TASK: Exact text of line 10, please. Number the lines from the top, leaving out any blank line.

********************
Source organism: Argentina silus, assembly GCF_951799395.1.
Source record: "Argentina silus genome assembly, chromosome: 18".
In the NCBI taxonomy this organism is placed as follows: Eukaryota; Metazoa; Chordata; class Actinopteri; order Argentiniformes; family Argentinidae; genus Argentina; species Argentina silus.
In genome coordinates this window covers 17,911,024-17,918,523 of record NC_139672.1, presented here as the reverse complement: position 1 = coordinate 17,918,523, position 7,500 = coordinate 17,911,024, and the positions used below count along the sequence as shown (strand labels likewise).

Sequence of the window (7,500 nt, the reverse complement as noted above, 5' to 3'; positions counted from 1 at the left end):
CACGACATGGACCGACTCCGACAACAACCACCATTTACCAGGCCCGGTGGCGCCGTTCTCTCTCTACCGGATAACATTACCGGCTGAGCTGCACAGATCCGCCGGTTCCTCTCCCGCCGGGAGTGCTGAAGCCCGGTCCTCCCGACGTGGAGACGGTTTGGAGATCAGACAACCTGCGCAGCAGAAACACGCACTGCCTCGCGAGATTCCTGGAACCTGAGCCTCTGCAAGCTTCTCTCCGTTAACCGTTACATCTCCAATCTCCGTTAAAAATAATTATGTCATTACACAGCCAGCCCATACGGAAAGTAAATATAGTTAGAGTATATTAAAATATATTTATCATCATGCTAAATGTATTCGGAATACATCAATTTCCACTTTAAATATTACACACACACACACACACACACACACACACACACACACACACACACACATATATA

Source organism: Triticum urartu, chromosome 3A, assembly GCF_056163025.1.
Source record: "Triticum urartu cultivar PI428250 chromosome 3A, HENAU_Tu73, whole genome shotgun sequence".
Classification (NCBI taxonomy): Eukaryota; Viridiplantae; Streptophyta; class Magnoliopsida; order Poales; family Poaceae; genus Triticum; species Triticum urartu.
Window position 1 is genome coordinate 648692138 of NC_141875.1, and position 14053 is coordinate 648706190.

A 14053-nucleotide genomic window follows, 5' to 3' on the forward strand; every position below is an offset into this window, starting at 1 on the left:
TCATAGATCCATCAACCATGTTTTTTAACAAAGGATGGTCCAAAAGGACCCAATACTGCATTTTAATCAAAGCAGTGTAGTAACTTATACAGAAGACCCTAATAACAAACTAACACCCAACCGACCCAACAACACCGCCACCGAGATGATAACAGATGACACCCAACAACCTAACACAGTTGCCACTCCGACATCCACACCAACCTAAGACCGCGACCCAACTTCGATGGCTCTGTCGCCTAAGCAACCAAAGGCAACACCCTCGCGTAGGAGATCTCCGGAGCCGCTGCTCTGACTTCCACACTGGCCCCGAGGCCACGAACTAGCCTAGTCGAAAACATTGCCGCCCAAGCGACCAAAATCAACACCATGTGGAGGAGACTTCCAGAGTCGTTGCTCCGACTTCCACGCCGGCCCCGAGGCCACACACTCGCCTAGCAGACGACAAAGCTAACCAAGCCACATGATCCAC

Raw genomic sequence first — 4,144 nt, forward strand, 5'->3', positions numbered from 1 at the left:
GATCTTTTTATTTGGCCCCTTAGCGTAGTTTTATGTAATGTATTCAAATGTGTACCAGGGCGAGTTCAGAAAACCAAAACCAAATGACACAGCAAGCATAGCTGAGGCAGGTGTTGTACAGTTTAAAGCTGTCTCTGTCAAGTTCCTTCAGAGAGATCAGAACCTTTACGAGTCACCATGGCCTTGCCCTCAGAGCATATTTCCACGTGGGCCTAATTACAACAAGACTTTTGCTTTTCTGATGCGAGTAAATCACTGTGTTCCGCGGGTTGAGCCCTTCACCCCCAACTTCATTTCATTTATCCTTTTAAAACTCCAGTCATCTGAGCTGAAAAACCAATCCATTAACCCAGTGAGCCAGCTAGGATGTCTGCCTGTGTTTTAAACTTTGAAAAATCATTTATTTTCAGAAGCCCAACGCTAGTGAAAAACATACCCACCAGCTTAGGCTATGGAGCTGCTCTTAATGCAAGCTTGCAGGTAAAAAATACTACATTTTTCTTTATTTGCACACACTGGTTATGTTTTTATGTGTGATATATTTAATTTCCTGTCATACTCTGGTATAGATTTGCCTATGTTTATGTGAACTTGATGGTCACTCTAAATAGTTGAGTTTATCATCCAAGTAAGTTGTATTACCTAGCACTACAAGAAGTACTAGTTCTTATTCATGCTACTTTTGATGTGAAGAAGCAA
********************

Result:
Window position 1 is genome coordinate 648692138 of NC_141875.1, and position 14053 is coordinate 648706190.